As these lines are written the first round of the snowball battle at the country school is drawing to a close. The 5-minute bell has rung, which calls for cessation of activities.
Preparations for the battle have been going on for two days. The four big girls in school are lined up against all the younger ones. Each side constructed a fortification of defense. This required all the recesses and noon inter-missions for two days. The big girls made a high fort, not very long. Some 20 feet away the small children constructed a longer defense and lower. Each child worked hard and eagerly to make ready for the fray. Little fingers flew as they made a large pile of snowballs for ammunition. The big girls made a small reserve, not many.
One doesn’t know exactly how or when the barrage commenced. Suddenly snowballs were flying thick and fast through the air. The little ones, having numbers on their side, sent more invectives. Their fort is longer, they can stand at the ends and strike those larger girls crouched behind their tall fort. The boy who is having the most fun is little brother who ventures right out into no-man’s land with a mammoth snowball and plumps his big sister right on the head. It is sweet revenge for all the edicts this older sister has enforced by might through the years. It is no matter that the big girls all pounce on him and wash his face. He got his good lick in first. When the big girls come into view such a heavy barrage greets them that they are forced to cover. Sideline referees would say that the little tikes have the edge as the bell rings. The big girls feel this way too because they dash toward the schoolhouse shouting, “It’s not fair!”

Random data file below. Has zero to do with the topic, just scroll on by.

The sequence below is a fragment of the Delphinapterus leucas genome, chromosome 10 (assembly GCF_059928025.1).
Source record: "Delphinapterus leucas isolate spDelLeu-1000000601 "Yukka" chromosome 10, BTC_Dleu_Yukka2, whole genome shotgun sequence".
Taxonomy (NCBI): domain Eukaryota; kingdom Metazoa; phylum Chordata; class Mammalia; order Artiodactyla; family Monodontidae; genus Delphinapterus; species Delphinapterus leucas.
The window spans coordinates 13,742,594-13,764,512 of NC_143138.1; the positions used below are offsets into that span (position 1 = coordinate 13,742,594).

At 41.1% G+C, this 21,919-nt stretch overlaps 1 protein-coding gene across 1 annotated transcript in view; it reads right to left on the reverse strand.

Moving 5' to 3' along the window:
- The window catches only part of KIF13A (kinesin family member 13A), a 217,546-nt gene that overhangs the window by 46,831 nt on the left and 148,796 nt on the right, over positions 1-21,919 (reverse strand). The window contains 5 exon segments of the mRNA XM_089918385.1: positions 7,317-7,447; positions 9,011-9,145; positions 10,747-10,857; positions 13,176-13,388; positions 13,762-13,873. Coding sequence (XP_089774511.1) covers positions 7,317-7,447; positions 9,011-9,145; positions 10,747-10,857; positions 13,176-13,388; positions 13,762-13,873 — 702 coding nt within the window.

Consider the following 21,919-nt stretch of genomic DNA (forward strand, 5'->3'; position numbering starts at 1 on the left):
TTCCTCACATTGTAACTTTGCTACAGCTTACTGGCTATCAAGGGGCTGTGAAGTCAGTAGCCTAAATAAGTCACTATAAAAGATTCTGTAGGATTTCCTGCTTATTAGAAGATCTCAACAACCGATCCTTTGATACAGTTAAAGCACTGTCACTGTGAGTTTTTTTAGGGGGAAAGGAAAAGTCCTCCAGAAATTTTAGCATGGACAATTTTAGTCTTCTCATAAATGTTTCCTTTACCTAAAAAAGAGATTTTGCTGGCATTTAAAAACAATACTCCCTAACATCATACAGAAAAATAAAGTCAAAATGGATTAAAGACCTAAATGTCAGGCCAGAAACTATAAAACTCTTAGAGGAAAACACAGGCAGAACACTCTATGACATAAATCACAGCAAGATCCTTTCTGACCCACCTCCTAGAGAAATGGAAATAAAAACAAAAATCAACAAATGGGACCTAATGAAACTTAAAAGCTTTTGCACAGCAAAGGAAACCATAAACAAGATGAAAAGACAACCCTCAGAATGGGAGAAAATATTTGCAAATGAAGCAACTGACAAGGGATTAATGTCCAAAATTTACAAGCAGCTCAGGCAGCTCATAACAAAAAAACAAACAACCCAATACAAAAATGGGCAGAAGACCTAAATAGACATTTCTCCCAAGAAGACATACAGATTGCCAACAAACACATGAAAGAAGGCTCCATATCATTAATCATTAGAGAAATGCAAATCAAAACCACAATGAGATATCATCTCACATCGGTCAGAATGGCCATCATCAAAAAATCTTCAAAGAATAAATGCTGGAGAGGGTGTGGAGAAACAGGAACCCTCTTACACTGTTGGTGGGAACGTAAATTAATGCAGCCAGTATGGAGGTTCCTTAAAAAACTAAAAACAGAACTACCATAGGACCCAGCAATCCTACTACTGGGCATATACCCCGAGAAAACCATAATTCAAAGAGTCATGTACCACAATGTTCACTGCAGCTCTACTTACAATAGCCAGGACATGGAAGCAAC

If the snow holds another day there will no doubt be a change in legislation. The battle of the snows is on.